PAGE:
Claudia Bitrán Reflects on How We Consume Images in “Stereotypies”

The Merriam-Webster dictionary defines ‘stereotypy’ as “frequent repetition of the same, typically purposeless movement, gesture, posture, or vocal sounds or utterances.” The term was used as the basis of a new solo exhibition by Chilean-American artist, Claudia Bitrán.

Held at Cristin Tierney Gallery in New York, “Stereotypies” presents three separate bodies of work united under the abnormal phenomenon central to each. The Brooklyn-based artist used various images of people and animals as her source material to create paintings and animations that investigate the symbiotic relationship between pop culture and contemporary art.

In one particular series, Bitrán recreated portraits of Britney Spears sourced from fan photos and paparazzi snapshots. In another, the artist created a suite of paintings and animations of drunk people and their viral escapades. By photographing the work and using the still to make frame-by-frame animations, Bitrán taps into the idea of stereotypy, by covering each previous painting as an endless cycle of repetition.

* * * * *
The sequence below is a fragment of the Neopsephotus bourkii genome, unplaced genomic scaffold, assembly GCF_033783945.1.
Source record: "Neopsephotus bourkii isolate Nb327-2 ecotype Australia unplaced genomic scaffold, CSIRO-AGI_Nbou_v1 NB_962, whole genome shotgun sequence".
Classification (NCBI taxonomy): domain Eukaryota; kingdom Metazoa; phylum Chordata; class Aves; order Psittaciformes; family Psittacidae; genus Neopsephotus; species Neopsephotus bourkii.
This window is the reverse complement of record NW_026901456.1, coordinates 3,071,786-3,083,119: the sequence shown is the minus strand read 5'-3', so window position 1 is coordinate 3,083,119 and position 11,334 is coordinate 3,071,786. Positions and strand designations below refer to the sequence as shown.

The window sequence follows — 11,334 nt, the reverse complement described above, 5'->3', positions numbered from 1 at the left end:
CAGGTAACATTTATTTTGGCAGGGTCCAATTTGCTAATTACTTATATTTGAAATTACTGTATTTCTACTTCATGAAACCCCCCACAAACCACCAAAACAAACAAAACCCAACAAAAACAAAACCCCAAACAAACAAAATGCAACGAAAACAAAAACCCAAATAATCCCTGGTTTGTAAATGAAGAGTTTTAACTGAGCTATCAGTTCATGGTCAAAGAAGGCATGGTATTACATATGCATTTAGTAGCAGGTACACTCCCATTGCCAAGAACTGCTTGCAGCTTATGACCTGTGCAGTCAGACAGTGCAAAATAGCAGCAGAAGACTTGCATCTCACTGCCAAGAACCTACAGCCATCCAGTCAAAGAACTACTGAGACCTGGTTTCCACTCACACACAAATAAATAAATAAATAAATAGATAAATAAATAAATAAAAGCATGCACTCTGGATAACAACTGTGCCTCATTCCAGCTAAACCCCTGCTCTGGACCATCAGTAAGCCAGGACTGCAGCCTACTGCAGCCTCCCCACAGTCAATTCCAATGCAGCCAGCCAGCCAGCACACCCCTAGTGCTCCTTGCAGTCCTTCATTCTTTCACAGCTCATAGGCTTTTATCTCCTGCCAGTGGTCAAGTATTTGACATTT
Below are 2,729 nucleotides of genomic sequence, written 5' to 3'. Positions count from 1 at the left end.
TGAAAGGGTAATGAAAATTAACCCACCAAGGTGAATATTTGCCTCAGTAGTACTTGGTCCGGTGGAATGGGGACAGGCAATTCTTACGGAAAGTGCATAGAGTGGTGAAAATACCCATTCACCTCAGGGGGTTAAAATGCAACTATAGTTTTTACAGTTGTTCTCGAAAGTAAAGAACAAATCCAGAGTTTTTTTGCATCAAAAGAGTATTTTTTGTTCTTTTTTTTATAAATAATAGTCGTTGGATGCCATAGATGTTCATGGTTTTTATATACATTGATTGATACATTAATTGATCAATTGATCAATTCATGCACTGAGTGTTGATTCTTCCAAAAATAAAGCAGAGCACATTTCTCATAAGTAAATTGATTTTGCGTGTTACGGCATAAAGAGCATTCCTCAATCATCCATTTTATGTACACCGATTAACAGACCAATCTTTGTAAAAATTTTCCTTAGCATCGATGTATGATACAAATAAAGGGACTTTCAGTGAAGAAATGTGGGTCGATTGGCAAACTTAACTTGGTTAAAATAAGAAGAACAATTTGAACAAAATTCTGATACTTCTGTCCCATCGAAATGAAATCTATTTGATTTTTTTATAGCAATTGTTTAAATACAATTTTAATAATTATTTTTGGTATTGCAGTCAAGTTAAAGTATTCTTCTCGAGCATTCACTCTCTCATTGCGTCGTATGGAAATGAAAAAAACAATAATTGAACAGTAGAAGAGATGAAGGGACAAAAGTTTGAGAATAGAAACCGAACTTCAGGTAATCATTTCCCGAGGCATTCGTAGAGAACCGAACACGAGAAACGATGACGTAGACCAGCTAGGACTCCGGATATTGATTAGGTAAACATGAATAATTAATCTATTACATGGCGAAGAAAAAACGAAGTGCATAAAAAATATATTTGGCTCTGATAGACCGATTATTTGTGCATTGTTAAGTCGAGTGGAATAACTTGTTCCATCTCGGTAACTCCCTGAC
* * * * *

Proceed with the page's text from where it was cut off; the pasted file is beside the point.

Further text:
The show, in essence, speaks on how modern society consumes images and narratives distributed by the media. By reframing this lens through her artistic vernacular, Bitrán invites the viewer to empathize and reassess the figures they depict and the larger cycle of mass consumption present online.

“Stereotypies” will go on view at Cristin Tierney Gallery from March 11 to April 16, 2022.

Cristin Tierney Gallery
219 Bowery Floor 2,
New York, NY 10002
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